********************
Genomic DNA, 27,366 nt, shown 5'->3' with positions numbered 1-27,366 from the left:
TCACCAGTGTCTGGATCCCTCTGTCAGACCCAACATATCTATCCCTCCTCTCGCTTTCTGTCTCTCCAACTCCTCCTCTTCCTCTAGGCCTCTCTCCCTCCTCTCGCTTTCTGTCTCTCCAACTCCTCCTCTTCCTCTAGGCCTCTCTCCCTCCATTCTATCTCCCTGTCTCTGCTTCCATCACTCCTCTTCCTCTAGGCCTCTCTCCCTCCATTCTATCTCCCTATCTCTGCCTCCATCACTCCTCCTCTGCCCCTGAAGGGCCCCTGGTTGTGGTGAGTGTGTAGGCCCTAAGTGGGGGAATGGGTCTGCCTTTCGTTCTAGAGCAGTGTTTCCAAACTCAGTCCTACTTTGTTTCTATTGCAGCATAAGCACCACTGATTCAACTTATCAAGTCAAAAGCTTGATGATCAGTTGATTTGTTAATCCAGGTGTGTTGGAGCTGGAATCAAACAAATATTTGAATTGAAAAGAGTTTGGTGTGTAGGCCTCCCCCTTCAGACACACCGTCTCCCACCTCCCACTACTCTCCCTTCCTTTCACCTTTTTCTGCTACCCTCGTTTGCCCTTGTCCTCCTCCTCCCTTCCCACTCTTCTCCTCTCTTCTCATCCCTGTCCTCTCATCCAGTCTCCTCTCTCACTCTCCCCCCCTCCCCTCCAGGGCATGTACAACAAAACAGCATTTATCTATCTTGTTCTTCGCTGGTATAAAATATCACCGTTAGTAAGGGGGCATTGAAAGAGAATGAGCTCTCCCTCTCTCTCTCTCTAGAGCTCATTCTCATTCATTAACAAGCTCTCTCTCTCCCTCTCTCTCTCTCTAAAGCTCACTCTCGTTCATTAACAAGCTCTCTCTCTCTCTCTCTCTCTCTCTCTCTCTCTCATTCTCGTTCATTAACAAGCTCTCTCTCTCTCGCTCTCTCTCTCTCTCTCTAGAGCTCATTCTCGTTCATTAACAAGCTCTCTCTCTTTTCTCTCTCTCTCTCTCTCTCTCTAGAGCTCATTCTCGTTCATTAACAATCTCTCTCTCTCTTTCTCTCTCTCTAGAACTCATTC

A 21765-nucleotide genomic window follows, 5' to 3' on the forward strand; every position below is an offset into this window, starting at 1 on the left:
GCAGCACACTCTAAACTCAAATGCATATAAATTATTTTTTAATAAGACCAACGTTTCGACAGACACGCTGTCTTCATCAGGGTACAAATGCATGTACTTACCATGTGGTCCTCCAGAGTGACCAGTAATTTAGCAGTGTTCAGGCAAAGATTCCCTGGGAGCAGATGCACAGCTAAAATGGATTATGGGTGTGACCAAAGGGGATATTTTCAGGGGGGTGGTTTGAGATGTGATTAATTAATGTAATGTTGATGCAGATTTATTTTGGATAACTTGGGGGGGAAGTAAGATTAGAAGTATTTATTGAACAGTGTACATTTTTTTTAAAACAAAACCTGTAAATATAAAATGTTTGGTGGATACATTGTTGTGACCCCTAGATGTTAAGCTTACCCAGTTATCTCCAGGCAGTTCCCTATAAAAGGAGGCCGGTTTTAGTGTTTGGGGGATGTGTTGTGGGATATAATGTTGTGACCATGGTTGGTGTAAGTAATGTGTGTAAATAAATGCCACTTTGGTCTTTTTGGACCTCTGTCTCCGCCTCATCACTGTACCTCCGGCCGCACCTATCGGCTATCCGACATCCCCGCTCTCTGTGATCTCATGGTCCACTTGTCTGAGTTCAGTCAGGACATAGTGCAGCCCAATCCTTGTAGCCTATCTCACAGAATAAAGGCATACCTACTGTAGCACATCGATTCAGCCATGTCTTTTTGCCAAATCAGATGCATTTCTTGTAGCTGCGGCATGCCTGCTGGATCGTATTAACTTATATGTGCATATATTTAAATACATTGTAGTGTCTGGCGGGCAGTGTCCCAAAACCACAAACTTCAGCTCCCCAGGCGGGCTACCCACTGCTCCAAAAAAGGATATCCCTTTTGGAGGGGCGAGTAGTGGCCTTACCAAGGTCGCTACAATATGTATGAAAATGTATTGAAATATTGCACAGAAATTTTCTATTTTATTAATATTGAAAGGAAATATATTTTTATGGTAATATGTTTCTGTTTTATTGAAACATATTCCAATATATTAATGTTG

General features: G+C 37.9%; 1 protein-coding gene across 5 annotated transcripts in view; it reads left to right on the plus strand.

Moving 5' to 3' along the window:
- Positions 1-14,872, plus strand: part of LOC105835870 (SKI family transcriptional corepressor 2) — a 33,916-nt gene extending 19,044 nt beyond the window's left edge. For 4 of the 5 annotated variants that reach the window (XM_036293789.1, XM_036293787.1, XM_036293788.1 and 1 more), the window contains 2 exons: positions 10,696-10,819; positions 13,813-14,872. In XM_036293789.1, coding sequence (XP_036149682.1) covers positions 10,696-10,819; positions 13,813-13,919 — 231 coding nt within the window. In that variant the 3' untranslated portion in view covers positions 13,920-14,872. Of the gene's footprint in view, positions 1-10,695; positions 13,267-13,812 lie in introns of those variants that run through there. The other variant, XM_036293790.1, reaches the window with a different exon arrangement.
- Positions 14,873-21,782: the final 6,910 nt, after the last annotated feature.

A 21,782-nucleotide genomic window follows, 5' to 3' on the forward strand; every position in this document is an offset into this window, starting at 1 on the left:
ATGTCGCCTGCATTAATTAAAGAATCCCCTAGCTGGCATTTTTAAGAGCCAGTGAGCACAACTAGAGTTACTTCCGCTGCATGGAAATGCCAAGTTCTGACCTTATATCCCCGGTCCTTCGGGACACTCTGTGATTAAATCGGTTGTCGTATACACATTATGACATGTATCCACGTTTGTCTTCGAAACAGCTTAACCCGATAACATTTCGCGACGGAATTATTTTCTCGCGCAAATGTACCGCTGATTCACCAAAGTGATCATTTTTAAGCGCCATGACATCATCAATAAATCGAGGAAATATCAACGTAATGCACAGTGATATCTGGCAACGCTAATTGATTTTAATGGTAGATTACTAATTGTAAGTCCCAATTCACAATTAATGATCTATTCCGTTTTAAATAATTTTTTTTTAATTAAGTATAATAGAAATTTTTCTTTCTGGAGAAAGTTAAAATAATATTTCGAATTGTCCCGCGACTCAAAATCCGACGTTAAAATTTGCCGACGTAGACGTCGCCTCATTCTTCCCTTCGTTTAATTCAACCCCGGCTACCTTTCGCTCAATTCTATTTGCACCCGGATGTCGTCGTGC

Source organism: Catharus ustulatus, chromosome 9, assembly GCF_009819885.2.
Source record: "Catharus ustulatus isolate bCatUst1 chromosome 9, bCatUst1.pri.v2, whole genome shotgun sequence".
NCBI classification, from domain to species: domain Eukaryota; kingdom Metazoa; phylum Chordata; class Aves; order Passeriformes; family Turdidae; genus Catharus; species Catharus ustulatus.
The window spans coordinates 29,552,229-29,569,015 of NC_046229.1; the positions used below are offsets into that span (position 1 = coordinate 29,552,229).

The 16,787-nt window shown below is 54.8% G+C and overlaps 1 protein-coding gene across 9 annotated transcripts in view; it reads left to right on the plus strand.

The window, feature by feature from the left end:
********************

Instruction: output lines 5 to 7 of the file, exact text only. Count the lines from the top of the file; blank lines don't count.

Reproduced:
General features: G+C 37.9%; 1 protein-coding gene across 5 annotated transcripts in view; it reads left to right on the plus strand.

Moving 5' to 3' along the window:
- Positions 1-14,872, plus strand: part of LOC105835870 (SKI family transcriptional corepressor 2) — a 33,916-nt gene extending 19,044 nt beyond the window's left edge. For 4 of the 5 annotated variants that reach the window (XM_036293789.1, XM_036293787.1, XM_036293788.1 and 1 more), the window contains 2 exons: positions 10,696-10,819; positions 13,813-14,872. In XM_036293789.1, coding sequence (XP_036149682.1) covers positions 10,696-10,819; positions 13,813-13,919 — 231 coding nt within the window. In that variant the 3' untranslated portion in view covers positions 13,920-14,872. Of the gene's footprint in view, positions 1-10,695; positions 13,267-13,812 lie in introns of those variants that run through there. The other variant, XM_036293790.1, reaches the window with a different exon arrangement.